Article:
Step By Step
When landscape architect Andy Spurlock and John Richardson, a former Kensington bookstore owner, purchased their Hillcrest bungalow, it was with an eye for the possibilities of a major remodel of the home and garden.
A primary objective of the remodel — to open the home to the garden as much as possible — was achieved with the help of architect Kathleen McCormick, who also helped work out plantings and hedging to frame the garden.
“We wanted to use the wall built in the 1930s with the original steps and create a bigger landing and garden in front,” Andy says. Palm and juniper trees that were out of scale were removed and replaced with New Zealand Christmas trees. The symmetry of the new gravel-covered landing was offset with the use of potted plants and a more organically arranged planting of succulents behind the front wall.
The rear garden was originally sloped and unfenced and was used as a neighborhood pathway. A tier was created to form an upper courtyard and add visual interest to the step-down garden. Privacy was an important consideration here, so Andy designed and helped construct a “floating screen” between the courtyard and the adjacent apartment building and installed a corrugated steel wall along the alley.
A guava hedge along the wall “helps create a barrier, but is visually open,” he says. “We also planted a sycamore tree in the courtyard because it is native and deciduous, giving shade in summer and [allowing the passage of] light in winter,” John adds. “The tree cools the courtyard by 10 degrees in the summer.”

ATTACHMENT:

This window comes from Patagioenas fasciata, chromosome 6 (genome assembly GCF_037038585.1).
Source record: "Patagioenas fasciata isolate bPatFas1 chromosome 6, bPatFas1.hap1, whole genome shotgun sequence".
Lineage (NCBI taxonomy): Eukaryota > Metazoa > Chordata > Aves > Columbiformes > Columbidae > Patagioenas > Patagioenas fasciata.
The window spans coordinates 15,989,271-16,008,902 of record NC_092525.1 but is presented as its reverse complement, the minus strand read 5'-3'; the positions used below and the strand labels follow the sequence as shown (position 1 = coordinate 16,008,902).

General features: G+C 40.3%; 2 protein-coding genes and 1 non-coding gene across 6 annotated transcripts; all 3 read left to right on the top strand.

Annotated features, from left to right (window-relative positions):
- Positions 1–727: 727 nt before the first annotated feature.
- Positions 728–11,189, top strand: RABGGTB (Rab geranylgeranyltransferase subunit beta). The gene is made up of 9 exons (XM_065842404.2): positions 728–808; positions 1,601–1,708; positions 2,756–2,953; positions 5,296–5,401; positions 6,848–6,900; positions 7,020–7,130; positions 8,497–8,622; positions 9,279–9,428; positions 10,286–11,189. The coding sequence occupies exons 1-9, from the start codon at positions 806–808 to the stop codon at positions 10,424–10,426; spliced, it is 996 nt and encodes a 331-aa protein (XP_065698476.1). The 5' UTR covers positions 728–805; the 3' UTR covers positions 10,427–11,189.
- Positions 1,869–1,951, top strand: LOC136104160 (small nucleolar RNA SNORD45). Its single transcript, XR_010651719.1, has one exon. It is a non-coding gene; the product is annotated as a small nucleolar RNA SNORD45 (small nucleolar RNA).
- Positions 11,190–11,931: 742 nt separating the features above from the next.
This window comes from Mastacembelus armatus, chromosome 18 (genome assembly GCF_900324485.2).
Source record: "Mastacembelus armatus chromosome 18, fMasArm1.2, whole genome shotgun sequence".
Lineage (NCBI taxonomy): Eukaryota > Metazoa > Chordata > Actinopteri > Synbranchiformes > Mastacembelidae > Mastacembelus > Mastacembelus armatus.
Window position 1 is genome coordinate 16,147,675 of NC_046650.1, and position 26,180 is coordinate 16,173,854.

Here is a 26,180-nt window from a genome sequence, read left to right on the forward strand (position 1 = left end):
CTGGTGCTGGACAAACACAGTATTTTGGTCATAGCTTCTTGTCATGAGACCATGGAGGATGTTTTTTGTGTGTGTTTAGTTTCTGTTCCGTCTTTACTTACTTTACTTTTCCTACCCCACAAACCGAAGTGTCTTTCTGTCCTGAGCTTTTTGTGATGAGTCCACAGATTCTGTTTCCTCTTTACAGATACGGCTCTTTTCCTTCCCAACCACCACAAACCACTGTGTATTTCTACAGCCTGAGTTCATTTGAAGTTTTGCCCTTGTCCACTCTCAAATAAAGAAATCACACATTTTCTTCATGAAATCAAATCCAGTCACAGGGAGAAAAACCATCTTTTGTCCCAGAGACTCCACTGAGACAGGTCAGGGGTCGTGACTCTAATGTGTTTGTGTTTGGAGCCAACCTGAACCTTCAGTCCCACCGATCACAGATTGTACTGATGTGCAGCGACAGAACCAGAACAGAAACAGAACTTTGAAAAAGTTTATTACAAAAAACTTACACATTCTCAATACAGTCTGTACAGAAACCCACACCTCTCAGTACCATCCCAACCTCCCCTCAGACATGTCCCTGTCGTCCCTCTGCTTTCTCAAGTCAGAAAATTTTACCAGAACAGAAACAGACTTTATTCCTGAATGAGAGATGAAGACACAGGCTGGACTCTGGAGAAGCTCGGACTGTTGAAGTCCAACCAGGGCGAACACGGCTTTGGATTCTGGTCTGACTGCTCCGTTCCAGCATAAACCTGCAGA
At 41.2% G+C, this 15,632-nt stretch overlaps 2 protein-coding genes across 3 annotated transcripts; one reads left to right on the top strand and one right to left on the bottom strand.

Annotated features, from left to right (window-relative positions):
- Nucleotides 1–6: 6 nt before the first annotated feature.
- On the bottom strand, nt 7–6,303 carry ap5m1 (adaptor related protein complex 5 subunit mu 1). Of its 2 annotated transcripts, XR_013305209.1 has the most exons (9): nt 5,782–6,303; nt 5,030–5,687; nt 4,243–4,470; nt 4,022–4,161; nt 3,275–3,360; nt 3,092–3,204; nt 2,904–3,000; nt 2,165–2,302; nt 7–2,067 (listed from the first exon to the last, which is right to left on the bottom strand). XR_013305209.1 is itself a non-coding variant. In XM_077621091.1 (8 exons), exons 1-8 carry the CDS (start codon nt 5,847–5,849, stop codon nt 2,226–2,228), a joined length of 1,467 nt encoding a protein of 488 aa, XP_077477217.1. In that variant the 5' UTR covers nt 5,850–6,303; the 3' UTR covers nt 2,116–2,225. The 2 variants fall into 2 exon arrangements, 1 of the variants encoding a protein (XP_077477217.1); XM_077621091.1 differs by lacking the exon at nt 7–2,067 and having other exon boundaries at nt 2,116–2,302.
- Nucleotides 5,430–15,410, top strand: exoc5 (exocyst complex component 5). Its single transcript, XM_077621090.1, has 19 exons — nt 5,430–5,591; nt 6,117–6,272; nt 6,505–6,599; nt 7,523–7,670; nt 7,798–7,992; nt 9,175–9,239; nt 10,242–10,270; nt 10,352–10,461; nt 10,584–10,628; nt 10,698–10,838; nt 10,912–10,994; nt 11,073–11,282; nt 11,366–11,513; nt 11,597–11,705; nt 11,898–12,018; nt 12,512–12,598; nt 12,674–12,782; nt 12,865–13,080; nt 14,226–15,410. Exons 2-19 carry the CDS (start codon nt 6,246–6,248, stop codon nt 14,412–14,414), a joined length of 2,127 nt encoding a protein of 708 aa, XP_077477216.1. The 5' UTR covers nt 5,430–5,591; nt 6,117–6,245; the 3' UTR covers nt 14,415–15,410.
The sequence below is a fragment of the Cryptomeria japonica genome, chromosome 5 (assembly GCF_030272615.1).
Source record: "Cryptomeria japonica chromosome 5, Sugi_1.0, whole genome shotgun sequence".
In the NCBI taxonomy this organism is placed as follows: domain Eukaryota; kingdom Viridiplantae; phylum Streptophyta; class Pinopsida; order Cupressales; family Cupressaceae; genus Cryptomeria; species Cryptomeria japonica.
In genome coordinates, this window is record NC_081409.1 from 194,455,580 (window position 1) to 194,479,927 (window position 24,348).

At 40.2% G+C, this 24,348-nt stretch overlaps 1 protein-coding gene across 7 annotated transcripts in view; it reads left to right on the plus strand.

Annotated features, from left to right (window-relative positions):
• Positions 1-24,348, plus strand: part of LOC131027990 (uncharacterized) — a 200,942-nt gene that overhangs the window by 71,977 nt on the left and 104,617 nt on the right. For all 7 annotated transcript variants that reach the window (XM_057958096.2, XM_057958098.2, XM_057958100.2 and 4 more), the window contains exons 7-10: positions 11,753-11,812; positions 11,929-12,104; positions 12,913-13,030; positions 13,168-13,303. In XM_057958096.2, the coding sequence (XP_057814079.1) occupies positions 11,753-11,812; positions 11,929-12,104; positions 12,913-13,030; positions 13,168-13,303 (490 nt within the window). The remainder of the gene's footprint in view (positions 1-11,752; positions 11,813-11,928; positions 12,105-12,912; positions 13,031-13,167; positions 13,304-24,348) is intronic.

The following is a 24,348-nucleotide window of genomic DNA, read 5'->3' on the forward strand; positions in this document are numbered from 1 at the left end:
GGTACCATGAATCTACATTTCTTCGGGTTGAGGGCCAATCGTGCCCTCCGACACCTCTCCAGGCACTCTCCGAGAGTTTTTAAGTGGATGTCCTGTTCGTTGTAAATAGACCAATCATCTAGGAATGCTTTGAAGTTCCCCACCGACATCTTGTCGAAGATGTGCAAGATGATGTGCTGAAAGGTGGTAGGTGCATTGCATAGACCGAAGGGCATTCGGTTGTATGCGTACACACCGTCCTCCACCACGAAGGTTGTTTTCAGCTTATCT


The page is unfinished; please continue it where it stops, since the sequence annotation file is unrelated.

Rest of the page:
The three layers of landscape between the garden and property line increase the sense of space. In the lower tier, Andy designed a rectangular garden bed with a 2-inch header.
“I liked the feel of linearity, plus it’s very practical and easy to maintain,” he says. Andy’s firm, Spurlock Poirier Landscape Architects, concurrently was working with Robert Irwin on the three-acre central garden at J. Paul Getty Museum in Los Angeles. Andy used his own similarly oriented garden as a laboratory, developing ideas for the garden.
Vegetables were planted, but they didn’t do well because of poor drainage. They replaced fast-growing, water-demanding plants with succulents and low-water-use plants. “Now we grow what we like taking care of: self-sowing annuals, such as nasturtium and coreopsis,” Andy says.
John maintains the grounds with watering, seasonal planting and “pot tweeking.” Andy handles major pruning jobs and “moving things around.” John is a political activist, and he and Andy use the garden regularly to host parties, events and fundraisers for the LGBT community and local political figures. They also used it for their wedding ceremony.
By Will Gullette